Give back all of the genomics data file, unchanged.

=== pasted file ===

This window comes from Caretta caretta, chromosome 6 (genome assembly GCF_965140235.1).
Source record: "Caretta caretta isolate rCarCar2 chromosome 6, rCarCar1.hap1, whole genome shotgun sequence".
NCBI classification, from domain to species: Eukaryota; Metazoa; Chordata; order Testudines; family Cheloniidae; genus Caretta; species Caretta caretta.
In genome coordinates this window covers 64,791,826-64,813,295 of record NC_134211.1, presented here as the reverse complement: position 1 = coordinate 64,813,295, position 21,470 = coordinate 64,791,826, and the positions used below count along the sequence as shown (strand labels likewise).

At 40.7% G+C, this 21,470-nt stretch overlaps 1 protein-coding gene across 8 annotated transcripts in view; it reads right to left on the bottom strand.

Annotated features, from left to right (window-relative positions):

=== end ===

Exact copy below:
This window comes from Caretta caretta, chromosome 6 (genome assembly GCF_965140235.1).
Source record: "Caretta caretta isolate rCarCar2 chromosome 6, rCarCar1.hap1, whole genome shotgun sequence".
NCBI classification, from domain to species: Eukaryota; Metazoa; Chordata; order Testudines; family Cheloniidae; genus Caretta; species Caretta caretta.
In genome coordinates this window covers 64,791,826-64,813,295 of record NC_134211.1, presented here as the reverse complement: position 1 = coordinate 64,813,295, position 21,470 = coordinate 64,791,826, and the positions used below count along the sequence as shown (strand labels likewise).

At 40.7% G+C, this 21,470-nt stretch overlaps 1 protein-coding gene across 8 annotated transcripts in view; it reads right to left on the bottom strand.

Annotated features, from left to right (window-relative positions):